The percentiles allow testers and parents to conceptualize the strength of the tester’s performance, and the bottom of the page, labeled “Detailed Results,” offers a path forward for improvement. For each multiple choice section, the report lists a few major categories of skills. Next to each category is the raw number of questions answered correctly out of the total number of questions in that skill, plus the score translated into a percentage. Above the bar that serves as a visual representation of the percentage is a marker for what ACT calls the “Readiness Range,” the percentage correct that testers would need to earn in order to meet the test’s standards of college readiness. Categories that have reached college readiness will have a checkmark next to them.
So how does your child know whether to test again? Use your newfound skills with understanding ACT scores to decide, starting with the composite. Has it fallen comfortably into the range for their target colleges? Conversely, should they adjust their college list to more comfortably fit their composite? What about the section scores — are any of them lower than you’d like? If your child decides to test again — and many students end up testing two to three times (score choice or super scoring may also apply to your child’s college list) — the “Detailed Results” page lets them know which skills need the most development. A skillful tutor can help your child identify the most useful practice materials and help them find strategies to let their skills shine.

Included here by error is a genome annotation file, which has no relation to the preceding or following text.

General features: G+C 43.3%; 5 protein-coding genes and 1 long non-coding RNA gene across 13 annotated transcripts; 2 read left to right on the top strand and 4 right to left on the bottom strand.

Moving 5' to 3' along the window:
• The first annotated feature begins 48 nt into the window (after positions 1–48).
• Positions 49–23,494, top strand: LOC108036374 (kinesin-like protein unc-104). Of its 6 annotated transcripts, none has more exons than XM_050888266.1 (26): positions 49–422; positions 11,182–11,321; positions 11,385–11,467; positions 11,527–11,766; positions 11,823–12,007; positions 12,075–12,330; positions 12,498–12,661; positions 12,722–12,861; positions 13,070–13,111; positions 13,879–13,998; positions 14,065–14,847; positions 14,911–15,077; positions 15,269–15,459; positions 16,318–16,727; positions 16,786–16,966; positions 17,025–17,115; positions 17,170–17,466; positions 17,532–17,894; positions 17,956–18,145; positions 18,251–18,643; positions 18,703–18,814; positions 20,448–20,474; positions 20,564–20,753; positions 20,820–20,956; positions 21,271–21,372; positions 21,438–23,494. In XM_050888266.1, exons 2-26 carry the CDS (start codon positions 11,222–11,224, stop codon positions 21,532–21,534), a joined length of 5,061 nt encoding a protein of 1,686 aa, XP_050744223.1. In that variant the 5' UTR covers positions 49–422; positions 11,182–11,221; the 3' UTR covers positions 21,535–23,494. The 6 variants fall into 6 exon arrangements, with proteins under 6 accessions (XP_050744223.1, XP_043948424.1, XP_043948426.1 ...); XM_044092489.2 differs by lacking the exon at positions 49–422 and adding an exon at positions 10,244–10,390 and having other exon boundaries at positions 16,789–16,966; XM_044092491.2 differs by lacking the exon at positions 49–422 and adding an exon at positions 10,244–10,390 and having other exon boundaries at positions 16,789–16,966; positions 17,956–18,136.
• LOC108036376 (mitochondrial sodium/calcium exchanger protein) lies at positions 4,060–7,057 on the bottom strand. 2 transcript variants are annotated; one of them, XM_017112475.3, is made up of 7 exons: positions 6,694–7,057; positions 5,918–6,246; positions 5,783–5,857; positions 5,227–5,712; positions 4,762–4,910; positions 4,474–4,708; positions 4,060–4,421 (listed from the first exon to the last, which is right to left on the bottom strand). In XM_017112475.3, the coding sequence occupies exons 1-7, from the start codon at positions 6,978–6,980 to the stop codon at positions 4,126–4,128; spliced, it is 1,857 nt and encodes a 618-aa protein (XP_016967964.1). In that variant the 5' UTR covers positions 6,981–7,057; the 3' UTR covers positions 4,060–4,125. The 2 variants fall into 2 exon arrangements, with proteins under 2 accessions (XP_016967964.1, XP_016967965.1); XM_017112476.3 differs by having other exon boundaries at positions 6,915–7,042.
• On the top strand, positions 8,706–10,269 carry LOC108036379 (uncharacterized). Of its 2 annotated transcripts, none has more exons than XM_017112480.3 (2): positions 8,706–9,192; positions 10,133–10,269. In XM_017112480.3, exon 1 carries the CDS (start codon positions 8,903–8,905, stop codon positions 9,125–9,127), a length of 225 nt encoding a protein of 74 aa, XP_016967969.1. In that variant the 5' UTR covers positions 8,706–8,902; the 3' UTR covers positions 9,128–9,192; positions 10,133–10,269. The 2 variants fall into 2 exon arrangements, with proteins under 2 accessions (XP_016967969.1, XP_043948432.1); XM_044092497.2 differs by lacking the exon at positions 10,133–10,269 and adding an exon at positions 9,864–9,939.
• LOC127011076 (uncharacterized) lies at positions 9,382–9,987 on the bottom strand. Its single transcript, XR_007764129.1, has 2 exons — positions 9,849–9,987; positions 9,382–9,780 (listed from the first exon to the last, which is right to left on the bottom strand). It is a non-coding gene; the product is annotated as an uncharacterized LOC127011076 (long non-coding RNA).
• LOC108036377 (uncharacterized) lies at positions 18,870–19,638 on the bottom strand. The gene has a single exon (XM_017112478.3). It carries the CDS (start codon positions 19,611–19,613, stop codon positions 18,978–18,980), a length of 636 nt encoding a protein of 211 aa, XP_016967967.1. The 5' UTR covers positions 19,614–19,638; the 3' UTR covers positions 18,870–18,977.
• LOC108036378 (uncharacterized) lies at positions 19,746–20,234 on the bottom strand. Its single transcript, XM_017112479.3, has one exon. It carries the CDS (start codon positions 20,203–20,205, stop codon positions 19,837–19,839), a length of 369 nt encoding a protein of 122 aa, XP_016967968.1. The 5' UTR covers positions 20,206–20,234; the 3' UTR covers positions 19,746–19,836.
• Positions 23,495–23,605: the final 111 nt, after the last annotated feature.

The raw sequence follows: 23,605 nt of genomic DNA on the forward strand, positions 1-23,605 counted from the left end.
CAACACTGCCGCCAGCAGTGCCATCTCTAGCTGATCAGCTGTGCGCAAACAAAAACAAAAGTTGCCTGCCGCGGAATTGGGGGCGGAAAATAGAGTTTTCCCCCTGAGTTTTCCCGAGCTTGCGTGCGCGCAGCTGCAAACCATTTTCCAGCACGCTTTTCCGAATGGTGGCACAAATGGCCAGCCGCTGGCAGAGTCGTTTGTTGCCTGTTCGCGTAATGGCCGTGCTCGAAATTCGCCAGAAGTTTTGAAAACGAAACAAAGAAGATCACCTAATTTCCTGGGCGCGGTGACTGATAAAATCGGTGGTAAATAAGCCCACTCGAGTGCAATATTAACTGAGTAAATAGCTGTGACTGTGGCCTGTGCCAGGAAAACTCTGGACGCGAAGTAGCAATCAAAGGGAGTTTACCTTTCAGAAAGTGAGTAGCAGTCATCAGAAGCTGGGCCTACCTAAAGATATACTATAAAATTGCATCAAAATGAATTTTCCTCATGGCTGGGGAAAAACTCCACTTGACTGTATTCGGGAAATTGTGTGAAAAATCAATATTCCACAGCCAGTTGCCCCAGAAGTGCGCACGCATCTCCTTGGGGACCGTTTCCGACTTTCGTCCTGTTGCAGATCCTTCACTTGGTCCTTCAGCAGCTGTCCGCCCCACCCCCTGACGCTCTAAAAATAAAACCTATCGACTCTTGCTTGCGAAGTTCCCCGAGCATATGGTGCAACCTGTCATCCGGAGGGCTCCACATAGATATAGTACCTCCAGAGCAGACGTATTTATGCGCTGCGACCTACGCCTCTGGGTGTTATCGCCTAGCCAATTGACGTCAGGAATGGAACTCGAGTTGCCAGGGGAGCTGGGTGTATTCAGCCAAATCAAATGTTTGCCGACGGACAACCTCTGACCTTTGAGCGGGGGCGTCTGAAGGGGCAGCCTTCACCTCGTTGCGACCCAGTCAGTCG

College and Career Planning
Standardized tests are an important element of the college application process, and students should spend ample time preparing for them; as a parent, though, you want to make sure that your child is not feeling unduly anxious or concerned about their scores. One section of the ACT score report that might inadvertently cause stress is the section labeled “College and Career Planning,” which draws inferences about their future careers based on the tester’s results. While this section is well-intentioned, we contend that the ACT simply does not cover a broad enough range of material or skills to predict, for instance, whether a high-school junior could eventually become a good engineer. Your child is very much at the beginning of their college and career journey, and their future holds all sorts of possibilities. Ideally, the feeling that their test results will bring is one of pride and empowerment.
To learn more about understanding SAT Scores, click here.